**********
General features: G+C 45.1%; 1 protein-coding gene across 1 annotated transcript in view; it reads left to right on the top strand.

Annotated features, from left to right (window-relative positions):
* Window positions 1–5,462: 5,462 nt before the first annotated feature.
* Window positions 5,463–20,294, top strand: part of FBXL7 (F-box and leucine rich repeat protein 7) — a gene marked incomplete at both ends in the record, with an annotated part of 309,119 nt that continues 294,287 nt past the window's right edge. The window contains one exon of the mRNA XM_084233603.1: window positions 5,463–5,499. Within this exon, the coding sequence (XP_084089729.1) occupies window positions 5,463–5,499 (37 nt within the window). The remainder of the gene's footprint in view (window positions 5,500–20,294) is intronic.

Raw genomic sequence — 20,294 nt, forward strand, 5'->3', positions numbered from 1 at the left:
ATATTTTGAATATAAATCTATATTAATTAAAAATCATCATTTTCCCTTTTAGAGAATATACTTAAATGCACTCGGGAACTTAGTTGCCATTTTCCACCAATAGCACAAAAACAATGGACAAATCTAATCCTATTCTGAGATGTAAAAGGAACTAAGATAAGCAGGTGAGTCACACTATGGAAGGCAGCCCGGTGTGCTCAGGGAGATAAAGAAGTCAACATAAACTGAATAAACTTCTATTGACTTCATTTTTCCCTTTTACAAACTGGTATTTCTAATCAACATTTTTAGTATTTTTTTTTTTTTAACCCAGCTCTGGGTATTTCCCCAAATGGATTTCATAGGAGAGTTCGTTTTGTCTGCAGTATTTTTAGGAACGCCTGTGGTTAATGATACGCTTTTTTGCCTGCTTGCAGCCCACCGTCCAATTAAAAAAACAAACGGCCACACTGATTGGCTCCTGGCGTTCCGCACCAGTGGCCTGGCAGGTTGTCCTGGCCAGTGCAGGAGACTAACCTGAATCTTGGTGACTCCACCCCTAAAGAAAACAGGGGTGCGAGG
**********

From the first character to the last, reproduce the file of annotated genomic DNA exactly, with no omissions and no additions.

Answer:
General features: G+C 45.1%; 1 protein-coding gene across 1 annotated transcript in view; it reads left to right on the top strand.

Annotated features, from left to right (window-relative positions):
* Window positions 1–5,462: 5,462 nt before the first annotated feature.
* Window positions 5,463–20,294, top strand: part of FBXL7 (F-box and leucine rich repeat protein 7) — a gene marked incomplete at both ends in the record, with an annotated part of 309,119 nt that continues 294,287 nt past the window's right edge. The window contains one exon of the mRNA XM_084233603.1: window positions 5,463–5,499. Within this exon, the coding sequence (XP_084089729.1) occupies window positions 5,463–5,499 (37 nt within the window). The remainder of the gene's footprint in view (window positions 5,500–20,294) is intronic.

Raw genomic sequence — 20,294 nt, forward strand, 5'->3', positions numbered from 1 at the left:
ATATTTTGAATATAAATCTATATTAATTAAAAATCATCATTTTCCCTTTTAGAGAATATACTTAAATGCACTCGGGAACTTAGTTGCCATTTTCCACCAATAGCACAAAAACAATGGACAAATCTAATCCTATTCTGAGATGTAAAAGGAACTAAGATAAGCAGGTGAGTCACACTATGGAAGGCAGCCCGGTGTGCTCAGGGAGATAAAGAAGTCAACATAAACTGAATAAACTTCTATTGACTTCATTTTTCCCTTTTACAAACTGGTATTTCTAATCAACATTTTTAGTATTTTTTTTTTTTTAACCCAGCTCTGGGTATTTCCCCAAATGGATTTCATAGGAGAGTTCGTTTTGTCTGCAGTATTTTTAGGAACGCCTGTGGTTAATGATACGCTTTTTTGCCTGCTTGCAGCCCACCGTCCAATTAAAAAAACAAACGGCCACACTGATTGGCTCCTGGCGTTCCGCACCAGTGGCCTGGCAGGTTGTCCTGGCCAGTGCAGGAGACTAACCTGAATCTTGGTGACTCCACCCCTAAAGAAAACAGGGGTGCGAGG